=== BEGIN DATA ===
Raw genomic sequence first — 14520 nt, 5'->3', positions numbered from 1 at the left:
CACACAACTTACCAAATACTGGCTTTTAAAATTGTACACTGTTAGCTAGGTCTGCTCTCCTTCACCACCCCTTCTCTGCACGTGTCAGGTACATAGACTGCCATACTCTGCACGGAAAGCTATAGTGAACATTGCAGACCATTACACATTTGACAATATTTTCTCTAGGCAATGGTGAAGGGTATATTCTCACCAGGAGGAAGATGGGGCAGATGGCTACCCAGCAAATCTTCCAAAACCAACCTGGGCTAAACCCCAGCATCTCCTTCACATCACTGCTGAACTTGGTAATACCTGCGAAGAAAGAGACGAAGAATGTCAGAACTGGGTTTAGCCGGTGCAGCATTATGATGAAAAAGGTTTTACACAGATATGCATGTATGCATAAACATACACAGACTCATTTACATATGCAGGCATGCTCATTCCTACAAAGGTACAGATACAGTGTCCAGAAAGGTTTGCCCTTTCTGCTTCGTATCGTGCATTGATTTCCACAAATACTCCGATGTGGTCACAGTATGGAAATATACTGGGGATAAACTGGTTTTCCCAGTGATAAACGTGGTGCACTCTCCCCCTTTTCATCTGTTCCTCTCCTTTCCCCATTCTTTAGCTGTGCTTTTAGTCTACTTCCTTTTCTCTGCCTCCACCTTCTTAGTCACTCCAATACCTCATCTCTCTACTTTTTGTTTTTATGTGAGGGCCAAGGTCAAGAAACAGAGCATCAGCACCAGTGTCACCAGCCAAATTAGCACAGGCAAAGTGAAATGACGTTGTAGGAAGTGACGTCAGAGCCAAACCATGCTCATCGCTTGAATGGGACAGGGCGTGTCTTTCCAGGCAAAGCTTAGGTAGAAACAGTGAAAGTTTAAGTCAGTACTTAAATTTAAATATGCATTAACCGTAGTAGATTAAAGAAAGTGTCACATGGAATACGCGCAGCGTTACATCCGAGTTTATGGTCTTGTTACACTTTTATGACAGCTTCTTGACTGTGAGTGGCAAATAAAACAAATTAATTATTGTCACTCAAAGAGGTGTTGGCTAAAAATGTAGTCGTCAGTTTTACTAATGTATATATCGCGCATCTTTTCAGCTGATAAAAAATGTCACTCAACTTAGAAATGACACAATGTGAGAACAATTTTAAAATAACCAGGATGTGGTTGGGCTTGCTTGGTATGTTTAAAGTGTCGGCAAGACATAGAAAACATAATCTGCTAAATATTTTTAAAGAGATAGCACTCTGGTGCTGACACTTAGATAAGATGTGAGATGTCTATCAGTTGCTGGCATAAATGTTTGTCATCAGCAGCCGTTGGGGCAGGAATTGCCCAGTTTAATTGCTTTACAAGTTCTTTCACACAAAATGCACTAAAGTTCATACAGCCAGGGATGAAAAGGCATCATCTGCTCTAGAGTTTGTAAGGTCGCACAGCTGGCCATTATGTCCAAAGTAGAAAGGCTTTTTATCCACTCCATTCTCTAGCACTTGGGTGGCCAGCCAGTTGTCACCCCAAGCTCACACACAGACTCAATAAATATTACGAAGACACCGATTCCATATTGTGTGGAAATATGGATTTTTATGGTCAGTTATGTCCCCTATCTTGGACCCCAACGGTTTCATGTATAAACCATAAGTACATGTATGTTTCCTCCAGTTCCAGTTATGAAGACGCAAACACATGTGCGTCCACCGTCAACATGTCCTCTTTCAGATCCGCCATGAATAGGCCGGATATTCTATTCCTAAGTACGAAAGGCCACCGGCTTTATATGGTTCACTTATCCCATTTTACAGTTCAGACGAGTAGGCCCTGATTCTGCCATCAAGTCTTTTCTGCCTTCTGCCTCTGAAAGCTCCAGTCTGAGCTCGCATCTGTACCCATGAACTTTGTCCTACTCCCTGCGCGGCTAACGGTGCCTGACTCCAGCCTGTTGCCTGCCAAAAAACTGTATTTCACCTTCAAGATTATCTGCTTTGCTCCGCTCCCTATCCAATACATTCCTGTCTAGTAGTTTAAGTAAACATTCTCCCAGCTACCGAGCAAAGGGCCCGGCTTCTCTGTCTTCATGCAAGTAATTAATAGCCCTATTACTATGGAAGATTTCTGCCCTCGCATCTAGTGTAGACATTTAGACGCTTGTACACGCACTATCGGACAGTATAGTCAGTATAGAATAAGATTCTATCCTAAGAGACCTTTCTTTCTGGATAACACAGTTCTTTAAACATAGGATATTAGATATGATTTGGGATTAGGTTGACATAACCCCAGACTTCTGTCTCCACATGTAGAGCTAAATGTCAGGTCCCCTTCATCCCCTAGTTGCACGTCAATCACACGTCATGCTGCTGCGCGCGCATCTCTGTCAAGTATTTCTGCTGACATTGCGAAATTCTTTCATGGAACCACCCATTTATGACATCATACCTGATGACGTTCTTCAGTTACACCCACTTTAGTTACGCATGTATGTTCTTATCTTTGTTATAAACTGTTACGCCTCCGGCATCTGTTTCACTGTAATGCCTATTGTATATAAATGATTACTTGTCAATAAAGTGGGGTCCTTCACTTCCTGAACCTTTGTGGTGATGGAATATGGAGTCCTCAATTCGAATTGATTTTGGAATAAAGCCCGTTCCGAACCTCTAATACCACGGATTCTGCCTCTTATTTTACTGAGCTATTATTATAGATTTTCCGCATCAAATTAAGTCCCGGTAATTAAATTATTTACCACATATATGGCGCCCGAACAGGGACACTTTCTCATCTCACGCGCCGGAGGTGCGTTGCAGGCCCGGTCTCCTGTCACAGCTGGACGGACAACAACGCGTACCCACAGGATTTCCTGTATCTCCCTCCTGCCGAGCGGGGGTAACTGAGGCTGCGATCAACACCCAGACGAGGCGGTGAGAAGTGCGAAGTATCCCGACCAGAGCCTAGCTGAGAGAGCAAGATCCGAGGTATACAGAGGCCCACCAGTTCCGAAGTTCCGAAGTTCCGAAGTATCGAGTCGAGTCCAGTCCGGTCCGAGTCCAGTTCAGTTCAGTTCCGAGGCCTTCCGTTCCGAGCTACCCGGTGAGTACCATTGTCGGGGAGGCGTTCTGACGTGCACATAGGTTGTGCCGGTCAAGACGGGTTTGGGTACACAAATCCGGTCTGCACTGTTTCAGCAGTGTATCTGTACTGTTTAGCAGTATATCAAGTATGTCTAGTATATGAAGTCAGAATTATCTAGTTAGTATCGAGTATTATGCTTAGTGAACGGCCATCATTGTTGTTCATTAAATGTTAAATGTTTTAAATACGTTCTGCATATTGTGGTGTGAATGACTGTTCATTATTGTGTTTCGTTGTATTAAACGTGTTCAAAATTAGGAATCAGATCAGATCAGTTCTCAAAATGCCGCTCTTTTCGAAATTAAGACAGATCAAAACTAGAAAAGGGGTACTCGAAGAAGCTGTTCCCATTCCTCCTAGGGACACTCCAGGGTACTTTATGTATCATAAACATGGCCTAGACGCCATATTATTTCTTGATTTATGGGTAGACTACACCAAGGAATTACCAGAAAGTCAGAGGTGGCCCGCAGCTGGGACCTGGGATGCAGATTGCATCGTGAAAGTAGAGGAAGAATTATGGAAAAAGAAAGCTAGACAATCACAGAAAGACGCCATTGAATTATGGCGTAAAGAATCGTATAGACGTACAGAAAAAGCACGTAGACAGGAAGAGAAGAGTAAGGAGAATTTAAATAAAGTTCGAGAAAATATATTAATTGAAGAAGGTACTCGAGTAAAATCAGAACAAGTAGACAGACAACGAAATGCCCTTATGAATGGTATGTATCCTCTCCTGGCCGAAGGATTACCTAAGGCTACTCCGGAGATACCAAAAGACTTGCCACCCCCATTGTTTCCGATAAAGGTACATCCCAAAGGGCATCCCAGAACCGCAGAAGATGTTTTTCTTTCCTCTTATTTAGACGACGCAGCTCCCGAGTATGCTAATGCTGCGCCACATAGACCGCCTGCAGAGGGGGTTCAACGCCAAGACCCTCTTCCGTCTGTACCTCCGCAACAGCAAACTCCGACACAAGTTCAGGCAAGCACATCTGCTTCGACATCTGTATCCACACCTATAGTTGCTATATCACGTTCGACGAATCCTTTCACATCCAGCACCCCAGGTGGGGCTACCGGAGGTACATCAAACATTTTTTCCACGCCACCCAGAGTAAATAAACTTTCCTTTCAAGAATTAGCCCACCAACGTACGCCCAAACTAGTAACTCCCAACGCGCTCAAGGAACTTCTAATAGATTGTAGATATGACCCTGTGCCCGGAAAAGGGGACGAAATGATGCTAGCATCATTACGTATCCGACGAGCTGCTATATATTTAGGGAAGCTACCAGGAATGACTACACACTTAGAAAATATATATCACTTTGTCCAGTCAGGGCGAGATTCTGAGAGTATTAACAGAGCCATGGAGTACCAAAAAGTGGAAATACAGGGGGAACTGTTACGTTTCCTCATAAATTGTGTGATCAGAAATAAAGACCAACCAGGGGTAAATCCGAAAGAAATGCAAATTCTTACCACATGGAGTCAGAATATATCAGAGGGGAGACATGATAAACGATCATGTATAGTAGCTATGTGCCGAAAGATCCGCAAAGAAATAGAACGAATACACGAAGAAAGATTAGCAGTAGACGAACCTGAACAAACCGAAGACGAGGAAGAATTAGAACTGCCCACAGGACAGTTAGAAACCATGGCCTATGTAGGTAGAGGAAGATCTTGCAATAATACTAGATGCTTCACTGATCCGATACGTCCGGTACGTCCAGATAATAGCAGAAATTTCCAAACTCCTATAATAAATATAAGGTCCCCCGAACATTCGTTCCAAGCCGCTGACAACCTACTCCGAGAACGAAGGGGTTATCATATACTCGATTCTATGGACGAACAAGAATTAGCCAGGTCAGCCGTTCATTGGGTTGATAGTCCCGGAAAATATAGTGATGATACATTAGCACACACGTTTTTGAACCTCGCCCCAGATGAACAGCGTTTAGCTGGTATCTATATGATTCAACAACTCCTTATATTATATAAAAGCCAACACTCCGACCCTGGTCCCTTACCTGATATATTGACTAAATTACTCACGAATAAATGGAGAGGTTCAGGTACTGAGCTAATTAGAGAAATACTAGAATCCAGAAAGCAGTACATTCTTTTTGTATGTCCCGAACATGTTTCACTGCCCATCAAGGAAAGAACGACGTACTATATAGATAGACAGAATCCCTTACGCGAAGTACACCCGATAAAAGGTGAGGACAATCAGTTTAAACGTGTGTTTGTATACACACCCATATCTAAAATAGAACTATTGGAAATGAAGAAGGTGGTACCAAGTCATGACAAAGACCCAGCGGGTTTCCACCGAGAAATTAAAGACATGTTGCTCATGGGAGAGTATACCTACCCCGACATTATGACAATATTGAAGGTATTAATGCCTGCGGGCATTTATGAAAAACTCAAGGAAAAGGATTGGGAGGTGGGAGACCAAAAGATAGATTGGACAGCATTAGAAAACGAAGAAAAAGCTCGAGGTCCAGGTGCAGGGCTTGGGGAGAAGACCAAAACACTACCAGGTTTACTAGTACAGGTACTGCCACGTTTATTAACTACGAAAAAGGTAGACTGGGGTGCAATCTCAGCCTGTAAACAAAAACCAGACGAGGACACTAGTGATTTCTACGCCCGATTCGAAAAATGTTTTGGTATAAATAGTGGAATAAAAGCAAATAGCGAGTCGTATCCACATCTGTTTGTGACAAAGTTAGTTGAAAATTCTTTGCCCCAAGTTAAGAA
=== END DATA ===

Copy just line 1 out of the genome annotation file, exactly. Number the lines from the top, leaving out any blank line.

Raw genomic sequence first — 14520 nt, 5'->3', positions numbered from 1 at the left: